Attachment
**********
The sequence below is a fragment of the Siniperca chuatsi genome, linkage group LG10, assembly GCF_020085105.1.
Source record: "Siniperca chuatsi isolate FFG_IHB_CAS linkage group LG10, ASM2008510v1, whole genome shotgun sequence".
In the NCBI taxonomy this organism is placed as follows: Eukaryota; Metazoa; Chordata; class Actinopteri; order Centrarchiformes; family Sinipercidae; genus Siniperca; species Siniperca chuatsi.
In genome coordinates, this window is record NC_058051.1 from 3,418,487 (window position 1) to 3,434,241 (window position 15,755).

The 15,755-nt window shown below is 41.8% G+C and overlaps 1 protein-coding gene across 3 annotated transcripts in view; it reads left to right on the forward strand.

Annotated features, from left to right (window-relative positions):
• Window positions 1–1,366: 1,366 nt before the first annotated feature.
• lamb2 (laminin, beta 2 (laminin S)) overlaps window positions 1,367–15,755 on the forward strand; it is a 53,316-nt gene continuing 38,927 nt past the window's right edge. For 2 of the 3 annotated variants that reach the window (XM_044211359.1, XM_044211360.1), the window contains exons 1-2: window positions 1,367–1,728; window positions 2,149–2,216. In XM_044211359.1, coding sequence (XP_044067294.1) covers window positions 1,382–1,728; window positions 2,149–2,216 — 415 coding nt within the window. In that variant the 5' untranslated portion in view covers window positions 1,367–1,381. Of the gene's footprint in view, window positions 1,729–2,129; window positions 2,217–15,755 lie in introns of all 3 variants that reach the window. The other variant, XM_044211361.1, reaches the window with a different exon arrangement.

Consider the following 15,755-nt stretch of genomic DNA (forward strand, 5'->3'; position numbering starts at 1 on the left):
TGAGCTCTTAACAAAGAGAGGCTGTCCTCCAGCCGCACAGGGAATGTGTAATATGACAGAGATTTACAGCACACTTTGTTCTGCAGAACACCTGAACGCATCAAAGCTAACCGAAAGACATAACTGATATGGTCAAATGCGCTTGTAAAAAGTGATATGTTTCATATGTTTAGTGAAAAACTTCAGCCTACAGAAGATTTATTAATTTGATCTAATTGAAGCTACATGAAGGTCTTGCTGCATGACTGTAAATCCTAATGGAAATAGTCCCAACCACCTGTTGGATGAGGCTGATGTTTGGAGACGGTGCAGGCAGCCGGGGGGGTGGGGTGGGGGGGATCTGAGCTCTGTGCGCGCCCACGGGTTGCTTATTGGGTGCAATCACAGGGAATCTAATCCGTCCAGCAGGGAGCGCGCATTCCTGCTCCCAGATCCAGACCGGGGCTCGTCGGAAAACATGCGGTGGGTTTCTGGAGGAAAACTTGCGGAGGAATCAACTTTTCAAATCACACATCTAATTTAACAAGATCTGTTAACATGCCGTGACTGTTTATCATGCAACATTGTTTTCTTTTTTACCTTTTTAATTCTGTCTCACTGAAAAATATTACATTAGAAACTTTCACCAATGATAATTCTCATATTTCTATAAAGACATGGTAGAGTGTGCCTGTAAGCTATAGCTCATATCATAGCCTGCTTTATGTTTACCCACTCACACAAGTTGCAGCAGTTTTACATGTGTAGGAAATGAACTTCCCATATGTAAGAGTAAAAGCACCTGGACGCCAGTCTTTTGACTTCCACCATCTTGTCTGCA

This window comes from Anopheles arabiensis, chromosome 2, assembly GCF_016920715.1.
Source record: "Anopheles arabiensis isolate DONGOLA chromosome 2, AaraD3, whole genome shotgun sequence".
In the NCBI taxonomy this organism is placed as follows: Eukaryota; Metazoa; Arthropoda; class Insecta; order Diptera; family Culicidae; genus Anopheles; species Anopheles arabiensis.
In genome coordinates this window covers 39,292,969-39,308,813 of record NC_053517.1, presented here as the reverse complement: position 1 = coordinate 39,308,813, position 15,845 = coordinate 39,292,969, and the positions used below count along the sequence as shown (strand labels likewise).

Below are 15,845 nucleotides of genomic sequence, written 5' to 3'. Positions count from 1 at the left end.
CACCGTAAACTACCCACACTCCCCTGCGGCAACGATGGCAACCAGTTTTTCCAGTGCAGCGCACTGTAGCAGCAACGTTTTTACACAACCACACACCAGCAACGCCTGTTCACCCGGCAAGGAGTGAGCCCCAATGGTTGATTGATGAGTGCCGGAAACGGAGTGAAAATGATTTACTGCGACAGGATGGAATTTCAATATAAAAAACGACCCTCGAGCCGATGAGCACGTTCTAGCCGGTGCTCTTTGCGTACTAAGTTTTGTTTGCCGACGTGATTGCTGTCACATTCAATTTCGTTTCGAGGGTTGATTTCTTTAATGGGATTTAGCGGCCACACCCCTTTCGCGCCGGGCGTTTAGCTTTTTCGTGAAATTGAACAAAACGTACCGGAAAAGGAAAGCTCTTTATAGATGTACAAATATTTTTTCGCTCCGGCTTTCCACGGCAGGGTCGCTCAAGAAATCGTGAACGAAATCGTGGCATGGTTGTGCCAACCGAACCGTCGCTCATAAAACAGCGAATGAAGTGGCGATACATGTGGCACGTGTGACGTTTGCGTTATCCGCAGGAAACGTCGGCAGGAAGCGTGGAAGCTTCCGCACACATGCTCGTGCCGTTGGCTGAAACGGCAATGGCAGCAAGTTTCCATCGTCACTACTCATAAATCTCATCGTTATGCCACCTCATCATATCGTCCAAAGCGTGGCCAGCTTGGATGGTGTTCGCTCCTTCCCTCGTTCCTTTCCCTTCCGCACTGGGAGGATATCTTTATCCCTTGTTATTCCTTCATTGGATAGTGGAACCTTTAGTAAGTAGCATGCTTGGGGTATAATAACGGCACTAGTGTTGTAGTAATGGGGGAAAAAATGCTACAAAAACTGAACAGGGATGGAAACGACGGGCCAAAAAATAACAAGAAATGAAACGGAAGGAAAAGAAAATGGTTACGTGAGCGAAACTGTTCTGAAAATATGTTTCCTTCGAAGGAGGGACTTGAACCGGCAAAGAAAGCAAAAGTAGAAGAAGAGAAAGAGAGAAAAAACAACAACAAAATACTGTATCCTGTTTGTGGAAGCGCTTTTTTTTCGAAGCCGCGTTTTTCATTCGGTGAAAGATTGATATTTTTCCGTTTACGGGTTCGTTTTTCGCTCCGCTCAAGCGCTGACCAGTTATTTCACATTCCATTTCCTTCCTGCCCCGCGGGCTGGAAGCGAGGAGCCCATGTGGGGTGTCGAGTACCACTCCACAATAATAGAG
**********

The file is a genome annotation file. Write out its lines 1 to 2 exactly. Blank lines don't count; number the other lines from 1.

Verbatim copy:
The sequence below is a fragment of the Siniperca chuatsi genome, linkage group LG10, assembly GCF_020085105.1.
Source record: "Siniperca chuatsi isolate FFG_IHB_CAS linkage group LG10, ASM2008510v1, whole genome shotgun sequence".